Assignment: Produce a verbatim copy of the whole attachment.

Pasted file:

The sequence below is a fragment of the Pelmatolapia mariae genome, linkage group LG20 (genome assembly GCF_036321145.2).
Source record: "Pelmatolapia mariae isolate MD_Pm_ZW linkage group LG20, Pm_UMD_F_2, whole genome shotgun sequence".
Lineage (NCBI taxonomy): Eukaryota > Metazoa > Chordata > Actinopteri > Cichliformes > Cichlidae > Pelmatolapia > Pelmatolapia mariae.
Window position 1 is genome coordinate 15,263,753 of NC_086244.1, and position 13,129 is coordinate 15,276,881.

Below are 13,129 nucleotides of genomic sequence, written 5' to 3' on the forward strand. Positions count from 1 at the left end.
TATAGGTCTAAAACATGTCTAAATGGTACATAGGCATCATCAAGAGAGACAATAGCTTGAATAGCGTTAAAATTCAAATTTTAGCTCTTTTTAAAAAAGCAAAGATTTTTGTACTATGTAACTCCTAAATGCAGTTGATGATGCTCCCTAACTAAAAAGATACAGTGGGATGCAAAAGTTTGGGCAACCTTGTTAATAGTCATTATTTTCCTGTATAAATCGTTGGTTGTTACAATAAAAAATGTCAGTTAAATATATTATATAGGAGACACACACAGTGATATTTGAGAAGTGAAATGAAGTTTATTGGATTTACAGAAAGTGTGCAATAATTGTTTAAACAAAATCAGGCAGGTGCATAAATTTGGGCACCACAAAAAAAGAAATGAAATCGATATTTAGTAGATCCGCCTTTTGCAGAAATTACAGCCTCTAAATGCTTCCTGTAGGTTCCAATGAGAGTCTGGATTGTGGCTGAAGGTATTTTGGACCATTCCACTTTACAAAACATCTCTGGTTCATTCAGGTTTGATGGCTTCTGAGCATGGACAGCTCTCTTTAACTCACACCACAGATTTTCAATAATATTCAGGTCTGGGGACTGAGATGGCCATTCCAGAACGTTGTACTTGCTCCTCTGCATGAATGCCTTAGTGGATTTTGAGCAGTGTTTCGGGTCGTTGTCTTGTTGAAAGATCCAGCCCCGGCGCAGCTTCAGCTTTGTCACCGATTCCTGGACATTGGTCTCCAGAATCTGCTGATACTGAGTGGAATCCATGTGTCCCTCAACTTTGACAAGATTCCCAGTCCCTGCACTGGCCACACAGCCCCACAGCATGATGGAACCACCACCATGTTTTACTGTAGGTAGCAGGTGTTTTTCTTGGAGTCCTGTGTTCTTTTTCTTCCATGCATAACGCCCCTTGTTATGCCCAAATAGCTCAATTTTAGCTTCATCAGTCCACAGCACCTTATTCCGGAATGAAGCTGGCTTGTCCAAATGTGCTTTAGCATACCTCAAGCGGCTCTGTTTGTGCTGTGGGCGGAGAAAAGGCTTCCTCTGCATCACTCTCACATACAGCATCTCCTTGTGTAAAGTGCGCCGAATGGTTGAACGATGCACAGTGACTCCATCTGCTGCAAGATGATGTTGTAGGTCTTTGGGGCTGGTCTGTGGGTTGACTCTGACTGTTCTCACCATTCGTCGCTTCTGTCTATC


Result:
The sequence below is a fragment of the Pelmatolapia mariae genome, linkage group LG20 (genome assembly GCF_036321145.2).
Source record: "Pelmatolapia mariae isolate MD_Pm_ZW linkage group LG20, Pm_UMD_F_2, whole genome shotgun sequence".
Lineage (NCBI taxonomy): Eukaryota > Metazoa > Chordata > Actinopteri > Cichliformes > Cichlidae > Pelmatolapia > Pelmatolapia mariae.
Window position 1 is genome coordinate 15,263,753 of NC_086244.1, and position 13,129 is coordinate 15,276,881.

Below are 13,129 nucleotides of genomic sequence, written 5' to 3' on the forward strand. Positions count from 1 at the left end.
TATAGGTCTAAAACATGTCTAAATGGTACATAGGCATCATCAAGAGAGACAATAGCTTGAATAGCGTTAAAATTCAAATTTTAGCTCTTTTTAAAAAAGCAAAGATTTTTGTACTATGTAACTCCTAAATGCAGTTGATGATGCTCCCTAACTAAAAAGATACAGTGGGATGCAAAAGTTTGGGCAACCTTGTTAATAGTCATTATTTTCCTGTATAAATCGTTGGTTGTTACAATAAAAAATGTCAGTTAAATATATTATATAGGAGACACACACAGTGATATTTGAGAAGTGAAATGAAGTTTATTGGATTTACAGAAAGTGTGCAATAATTGTTTAAACAAAATCAGGCAGGTGCATAAATTTGGGCACCACAAAAAAAGAAATGAAATCGATATTTAGTAGATCCGCCTTTTGCAGAAATTACAGCCTCTAAATGCTTCCTGTAGGTTCCAATGAGAGTCTGGATTGTGGCTGAAGGTATTTTGGACCATTCCACTTTACAAAACATCTCTGGTTCATTCAGGTTTGATGGCTTCTGAGCATGGACAGCTCTCTTTAACTCACACCACAGATTTTCAATAATATTCAGGTCTGGGGACTGAGATGGCCATTCCAGAACGTTGTACTTGCTCCTCTGCATGAATGCCTTAGTGGATTTTGAGCAGTGTTTCGGGTCGTTGTCTTGTTGAAAGATCCAGCCCCGGCGCAGCTTCAGCTTTGTCACCGATTCCTGGACATTGGTCTCCAGAATCTGCTGATACTGAGTGGAATCCATGTGTCCCTCAACTTTGACAAGATTCCCAGTCCCTGCACTGGCCACACAGCCCCACAGCATGATGGAACCACCACCATGTTTTACTGTAGGTAGCAGGTGTTTTTCTTGGAGTCCTGTGTTCTTTTTCTTCCATGCATAACGCCCCTTGTTATGCCCAAATAGCTCAATTTTAGCTTCATCAGTCCACAGCACCTTATTCCGGAATGAAGCTGGCTTGTCCAAATGTGCTTTAGCATACCTCAAGCGGCTCTGTTTGTGCTGTGGGCGGAGAAAAGGCTTCCTCTGCATCACTCTCACATACAGCATCTCCTTGTGTAAAGTGCGCCGAATGGTTGAACGATGCACAGTGACTCCATCTGCTGCAAGATGATGTTGTAGGTCTTTGGGGCTGGTCTGTGGGTTGACTCTGACTGTTCTCACCATTCGTCGCTTCTGTCTATC